abstract     = {Clinical samples contained in biorepositories represent an important resource for investigating the many factors that drive human biology. The biological and chemical markers contained in clinical samples provide important measures of health and disease that when combined with such medical evaluation data can aid in decision making by physicians. Nearly all disciplines in medicine and every omic depend upon the readouts obtained from such samples, whether the measured analyte is a gene, a protein, a lipid, or a metabolite. There are many steps in sample processing, storage, and management that need to understood by the researchers who utilize biorepositories in their own work. These include not only the preservation of the desired analytes in the sample but also good understanding of the moral and legal framework required for subject protection irrespective of where the samples have been collected. Today there is a great deal of effort in the community to align and standardize both the methodology of sample collection and storage performed in different locations and the necessary frameworks of subject protection including informed consent and institutional review of the studies being performed. There is a growing trend in developing biorepositories around the focus of large population-based studies that address both active and silent nonsymptomatic disease. Logistically these studies generate large numbers of clinical samples and practically place increasing demand upon health care systems to provide uniform sample handling, processing, storage, and documentation of both the sample and the subject as well to ensure that safeguards exist to protect the rights of the study subjects for deciding upon the fates of their samples. Currently the authority to regulate the entire scope of biorepository usage exists as national practice in law in only a few countries. Such legal protection is a necessary component within the framework of biorepositories, both now and in the future. In this brief overview, we provide practical information to the potential users of biorepositories about some of the current developments in both the methodology of sample acquisition and in the regulatory environment governing their use.},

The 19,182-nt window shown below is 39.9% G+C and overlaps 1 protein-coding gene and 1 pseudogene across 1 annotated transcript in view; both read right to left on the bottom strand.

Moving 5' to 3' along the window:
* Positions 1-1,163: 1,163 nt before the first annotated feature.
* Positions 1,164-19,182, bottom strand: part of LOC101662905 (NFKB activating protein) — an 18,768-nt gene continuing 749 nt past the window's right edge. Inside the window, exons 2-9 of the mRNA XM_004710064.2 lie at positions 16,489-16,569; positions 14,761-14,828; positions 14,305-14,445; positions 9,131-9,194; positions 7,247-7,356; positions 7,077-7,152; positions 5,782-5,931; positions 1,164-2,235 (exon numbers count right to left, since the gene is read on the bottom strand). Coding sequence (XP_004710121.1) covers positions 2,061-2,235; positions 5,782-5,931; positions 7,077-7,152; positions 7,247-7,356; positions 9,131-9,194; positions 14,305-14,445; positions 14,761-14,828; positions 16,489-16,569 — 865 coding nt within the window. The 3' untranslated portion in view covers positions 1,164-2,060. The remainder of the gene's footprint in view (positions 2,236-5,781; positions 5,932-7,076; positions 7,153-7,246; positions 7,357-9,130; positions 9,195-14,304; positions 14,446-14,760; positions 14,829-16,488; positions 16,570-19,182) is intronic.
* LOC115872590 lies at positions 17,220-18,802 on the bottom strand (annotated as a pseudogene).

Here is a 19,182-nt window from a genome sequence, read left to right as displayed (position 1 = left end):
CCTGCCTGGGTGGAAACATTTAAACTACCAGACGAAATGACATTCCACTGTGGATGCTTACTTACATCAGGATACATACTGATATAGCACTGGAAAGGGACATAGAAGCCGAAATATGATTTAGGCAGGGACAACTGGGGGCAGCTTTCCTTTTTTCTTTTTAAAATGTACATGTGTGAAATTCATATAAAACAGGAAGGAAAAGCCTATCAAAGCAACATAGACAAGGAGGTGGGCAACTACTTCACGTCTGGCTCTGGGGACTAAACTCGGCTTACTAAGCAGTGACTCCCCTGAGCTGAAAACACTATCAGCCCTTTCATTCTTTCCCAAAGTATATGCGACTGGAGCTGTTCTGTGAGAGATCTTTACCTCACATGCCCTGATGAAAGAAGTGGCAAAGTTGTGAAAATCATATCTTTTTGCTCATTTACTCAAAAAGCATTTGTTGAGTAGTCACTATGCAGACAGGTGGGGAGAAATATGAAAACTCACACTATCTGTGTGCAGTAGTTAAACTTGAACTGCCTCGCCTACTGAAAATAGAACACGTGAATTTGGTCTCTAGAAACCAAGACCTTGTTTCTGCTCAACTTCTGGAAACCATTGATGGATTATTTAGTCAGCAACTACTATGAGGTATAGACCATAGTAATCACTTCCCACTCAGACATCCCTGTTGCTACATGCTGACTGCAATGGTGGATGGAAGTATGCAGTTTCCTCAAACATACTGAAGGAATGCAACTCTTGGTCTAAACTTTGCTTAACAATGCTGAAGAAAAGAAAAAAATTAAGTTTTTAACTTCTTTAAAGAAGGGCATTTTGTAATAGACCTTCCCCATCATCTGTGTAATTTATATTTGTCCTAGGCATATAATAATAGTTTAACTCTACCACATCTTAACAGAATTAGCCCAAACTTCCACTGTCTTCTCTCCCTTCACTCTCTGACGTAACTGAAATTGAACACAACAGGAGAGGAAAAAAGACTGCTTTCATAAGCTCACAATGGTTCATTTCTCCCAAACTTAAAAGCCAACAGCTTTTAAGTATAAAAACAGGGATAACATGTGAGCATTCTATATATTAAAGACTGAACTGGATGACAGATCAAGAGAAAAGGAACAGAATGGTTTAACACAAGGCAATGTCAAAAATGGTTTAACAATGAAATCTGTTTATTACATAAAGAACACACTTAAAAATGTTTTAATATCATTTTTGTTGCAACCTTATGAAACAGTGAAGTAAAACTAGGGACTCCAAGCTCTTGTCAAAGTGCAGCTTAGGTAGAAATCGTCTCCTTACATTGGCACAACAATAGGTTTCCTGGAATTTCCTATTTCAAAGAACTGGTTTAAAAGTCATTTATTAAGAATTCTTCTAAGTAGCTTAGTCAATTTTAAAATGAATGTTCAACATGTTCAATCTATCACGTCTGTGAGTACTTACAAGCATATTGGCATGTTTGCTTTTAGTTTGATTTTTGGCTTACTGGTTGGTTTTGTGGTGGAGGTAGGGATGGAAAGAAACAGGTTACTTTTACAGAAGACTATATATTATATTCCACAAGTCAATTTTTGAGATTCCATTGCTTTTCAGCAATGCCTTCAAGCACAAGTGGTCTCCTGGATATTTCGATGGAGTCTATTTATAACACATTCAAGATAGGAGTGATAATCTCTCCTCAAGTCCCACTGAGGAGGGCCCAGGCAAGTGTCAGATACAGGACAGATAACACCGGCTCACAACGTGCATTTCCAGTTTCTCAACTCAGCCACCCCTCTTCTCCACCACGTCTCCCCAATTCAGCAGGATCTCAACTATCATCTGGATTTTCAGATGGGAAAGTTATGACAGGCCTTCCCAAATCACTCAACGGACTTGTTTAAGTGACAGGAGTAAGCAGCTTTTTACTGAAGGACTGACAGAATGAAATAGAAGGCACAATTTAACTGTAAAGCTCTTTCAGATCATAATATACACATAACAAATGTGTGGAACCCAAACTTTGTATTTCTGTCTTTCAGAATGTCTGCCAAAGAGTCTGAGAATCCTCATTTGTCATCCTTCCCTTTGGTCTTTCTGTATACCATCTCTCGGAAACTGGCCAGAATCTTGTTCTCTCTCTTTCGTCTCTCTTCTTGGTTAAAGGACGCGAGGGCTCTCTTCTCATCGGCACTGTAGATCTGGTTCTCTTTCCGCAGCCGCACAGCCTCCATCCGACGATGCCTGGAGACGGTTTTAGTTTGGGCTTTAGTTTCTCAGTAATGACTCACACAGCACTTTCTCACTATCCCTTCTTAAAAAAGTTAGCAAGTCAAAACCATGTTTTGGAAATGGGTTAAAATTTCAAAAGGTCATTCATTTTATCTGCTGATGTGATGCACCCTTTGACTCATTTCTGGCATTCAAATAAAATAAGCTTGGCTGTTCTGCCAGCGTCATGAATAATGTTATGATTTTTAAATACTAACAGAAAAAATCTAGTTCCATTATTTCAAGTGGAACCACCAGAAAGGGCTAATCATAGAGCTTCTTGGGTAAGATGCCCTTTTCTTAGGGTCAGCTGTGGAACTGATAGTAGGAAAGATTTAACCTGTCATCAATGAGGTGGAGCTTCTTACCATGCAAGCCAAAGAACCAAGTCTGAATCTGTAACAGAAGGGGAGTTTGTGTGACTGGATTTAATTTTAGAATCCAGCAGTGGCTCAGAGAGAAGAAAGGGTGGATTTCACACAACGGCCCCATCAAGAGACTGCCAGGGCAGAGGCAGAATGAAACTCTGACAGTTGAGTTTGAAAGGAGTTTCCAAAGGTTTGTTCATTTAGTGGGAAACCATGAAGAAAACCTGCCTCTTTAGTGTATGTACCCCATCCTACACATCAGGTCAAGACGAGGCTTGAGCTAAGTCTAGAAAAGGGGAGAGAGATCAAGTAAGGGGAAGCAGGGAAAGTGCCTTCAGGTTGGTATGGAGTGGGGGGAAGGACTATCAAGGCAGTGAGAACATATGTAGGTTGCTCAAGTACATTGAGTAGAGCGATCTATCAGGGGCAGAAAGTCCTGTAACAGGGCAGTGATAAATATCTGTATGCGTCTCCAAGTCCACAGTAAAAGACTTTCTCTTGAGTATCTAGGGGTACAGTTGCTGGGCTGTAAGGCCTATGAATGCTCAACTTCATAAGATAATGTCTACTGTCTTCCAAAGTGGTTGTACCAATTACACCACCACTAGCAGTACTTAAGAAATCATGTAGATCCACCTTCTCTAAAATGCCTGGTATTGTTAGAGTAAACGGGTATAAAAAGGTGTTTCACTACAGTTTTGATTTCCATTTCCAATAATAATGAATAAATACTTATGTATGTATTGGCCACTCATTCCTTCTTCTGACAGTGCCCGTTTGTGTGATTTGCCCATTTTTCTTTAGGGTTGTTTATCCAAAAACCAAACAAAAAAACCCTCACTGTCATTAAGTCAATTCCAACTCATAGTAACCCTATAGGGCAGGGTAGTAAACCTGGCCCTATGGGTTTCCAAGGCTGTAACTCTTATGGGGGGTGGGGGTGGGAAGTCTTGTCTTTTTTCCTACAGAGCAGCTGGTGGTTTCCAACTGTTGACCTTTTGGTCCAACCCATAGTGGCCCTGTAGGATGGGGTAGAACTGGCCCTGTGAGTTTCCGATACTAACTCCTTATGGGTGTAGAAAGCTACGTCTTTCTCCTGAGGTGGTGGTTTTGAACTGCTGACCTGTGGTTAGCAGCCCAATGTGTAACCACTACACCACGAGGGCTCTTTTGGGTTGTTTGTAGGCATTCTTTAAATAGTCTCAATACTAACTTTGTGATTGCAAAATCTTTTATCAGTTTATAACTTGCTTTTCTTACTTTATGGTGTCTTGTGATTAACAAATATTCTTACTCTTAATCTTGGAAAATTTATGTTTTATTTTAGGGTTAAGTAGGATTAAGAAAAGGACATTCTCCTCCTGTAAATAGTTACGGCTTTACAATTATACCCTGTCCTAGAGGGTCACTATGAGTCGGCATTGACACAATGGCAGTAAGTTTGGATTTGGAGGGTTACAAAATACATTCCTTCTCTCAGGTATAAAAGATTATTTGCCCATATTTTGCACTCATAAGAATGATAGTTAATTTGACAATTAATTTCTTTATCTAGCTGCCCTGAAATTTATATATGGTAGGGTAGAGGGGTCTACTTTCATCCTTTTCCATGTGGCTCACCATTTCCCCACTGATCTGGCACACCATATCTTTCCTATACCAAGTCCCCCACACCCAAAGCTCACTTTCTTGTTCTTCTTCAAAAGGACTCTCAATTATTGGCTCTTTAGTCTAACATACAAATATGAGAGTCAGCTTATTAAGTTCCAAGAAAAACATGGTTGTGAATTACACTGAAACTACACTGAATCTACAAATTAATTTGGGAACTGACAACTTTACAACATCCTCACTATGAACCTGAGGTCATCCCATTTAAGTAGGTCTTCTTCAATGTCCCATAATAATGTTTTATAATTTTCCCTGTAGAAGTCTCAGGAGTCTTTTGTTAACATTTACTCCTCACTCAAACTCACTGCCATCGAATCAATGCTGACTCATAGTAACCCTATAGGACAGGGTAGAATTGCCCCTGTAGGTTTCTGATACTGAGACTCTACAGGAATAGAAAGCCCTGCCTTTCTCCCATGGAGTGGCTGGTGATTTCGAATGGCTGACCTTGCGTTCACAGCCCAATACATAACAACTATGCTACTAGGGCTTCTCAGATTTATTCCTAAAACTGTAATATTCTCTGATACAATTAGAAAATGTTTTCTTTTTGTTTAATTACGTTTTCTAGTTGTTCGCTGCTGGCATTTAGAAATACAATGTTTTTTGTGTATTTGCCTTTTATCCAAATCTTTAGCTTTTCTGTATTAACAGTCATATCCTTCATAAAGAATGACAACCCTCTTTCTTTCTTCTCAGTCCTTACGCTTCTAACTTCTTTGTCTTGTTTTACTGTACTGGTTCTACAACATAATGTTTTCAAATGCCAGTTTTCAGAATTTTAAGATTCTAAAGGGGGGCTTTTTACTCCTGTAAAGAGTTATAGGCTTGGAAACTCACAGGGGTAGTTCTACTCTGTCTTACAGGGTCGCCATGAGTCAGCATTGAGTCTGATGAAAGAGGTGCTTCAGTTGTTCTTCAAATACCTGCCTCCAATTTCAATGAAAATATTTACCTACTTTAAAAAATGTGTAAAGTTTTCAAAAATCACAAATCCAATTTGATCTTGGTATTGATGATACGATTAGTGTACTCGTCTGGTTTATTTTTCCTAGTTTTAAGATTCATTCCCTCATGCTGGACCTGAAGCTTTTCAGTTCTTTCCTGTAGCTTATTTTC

author       = {Marko-Varga, György and Baker, Mark S. and Boja, Emily S. and Rodriguez, Henry and Fehniger, Thomas},
  issn         = {1535-3893},
  keyword      = {biobank,regulatory,ethics,LIMS},
  language     = {eng},
  number       = {12},
  pages        = {5319--5324},
  publisher    = {The American Chemical Society},
  series       = {Journal of Proteome Research},
  title        = {Biorepository Regulatory Frameworks: Building Parallel Resources That Both Promote Scientific Investigation and Protect Human Subjects},
  url          = {http://dx.doi.org/10.1021/pr500475q},
  volume       = {13},
  year         = {2014},
}